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Worst skilled trade shortages since 2008
Released 26 October 2010

The latest Housing Industry Association-Austral Bricks Trades Report highlights a further deterioration in the availability of skilled tradespeople in the residential sector. The HIA said in the September 2010 quarter the HIA-Austral Bricks Trade Availability Index showed a shortage of skilled tradespeople in nine of thirteen trades. The Index was at its lowest level since the September 2008 quarter.  

The HIA-Austral Bricks Trade Prices Index increased by 0.8% in the September 2010 quarter compared to the June quarter. The annual rate of growth in the index was 3.5% in the September 2010 quarter, up moderately from 3.2% in the June quarter.

HIA’s Chief Economist Harley Dale said as the lagged impact of previous stimulus measures continues to boost dwelling completions, it is clear that the structural shortage of skilled labour remains a considerable constraint for the housing industry.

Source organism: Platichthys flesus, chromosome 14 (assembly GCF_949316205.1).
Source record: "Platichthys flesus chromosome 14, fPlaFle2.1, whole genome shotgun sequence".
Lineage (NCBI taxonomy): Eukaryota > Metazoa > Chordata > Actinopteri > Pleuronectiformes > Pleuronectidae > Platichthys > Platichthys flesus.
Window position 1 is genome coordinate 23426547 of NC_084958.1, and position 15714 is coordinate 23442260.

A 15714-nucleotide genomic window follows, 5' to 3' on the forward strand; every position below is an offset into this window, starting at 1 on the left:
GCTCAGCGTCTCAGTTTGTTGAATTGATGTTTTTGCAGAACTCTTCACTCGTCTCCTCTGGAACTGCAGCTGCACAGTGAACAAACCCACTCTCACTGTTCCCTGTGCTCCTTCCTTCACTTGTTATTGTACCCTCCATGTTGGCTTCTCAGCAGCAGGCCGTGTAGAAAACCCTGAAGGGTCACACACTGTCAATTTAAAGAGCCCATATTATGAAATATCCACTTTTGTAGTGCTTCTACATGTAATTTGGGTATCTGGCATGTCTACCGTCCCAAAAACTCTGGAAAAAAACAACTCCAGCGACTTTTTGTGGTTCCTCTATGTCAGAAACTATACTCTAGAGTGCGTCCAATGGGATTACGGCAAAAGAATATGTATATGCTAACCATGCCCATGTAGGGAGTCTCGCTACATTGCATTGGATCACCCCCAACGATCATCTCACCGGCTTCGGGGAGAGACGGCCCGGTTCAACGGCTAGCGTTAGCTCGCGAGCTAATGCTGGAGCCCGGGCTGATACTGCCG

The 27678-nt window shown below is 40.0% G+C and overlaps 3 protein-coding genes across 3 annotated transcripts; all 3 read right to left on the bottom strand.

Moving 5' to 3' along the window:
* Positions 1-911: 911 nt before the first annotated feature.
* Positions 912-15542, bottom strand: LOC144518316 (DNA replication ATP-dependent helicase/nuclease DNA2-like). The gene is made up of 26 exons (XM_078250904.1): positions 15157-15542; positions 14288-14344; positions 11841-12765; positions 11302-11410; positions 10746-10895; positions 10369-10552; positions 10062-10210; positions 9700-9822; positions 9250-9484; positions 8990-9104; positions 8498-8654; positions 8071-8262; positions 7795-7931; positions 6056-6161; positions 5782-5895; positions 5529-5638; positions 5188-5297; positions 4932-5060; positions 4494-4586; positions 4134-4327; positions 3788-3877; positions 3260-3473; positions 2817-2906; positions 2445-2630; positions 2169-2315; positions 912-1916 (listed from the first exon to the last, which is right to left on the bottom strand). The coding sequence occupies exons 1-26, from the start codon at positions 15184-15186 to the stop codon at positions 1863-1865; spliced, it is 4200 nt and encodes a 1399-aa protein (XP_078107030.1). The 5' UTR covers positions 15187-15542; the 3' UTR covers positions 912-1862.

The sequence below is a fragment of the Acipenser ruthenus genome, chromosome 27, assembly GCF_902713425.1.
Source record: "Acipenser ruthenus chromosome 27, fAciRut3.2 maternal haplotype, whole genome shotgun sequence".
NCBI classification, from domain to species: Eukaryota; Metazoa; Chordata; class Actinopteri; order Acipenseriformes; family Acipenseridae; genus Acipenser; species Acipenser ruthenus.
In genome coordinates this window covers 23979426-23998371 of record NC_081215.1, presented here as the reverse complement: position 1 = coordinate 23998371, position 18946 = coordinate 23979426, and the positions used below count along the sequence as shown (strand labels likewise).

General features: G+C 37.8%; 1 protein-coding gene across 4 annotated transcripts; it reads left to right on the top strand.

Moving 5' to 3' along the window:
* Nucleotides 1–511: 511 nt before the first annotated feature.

“Now is a more important time than ever to put the foot down on advancing domestic training and apprenticeship programs and reforms. Furthermore, the effectiveness of current skilled overseas migration programs to help address residential sector labour shortages needs to substantially improve,” Dale said.

In relation to advancing domestic training, HIA has called on the Federal Government to extend the Apprentice Kickstart Bonus beyond the 12 November end date to at least capture 2010 school leavers.

HIA Executive Director – Industry Workforce Development Nick Proud said the Kickstart Bonus has been welcomed by industry and now needs to extend through past the New Year, which is the traditional time for apprentice sign ups.

“What also needs to be considered is that the wind down of this Bonus will coincide with the closure date of the Securing Australian Apprenticeships Recommencement Bonus and the Securing Australian Apprenticeships Completion Bonus. Both incentive payments have an end date of 31 December 2010, but really should be extended in light of this report.

“With trade shortages worsening, now is not the time to wind down apprenticeship employment incentives,” Proud added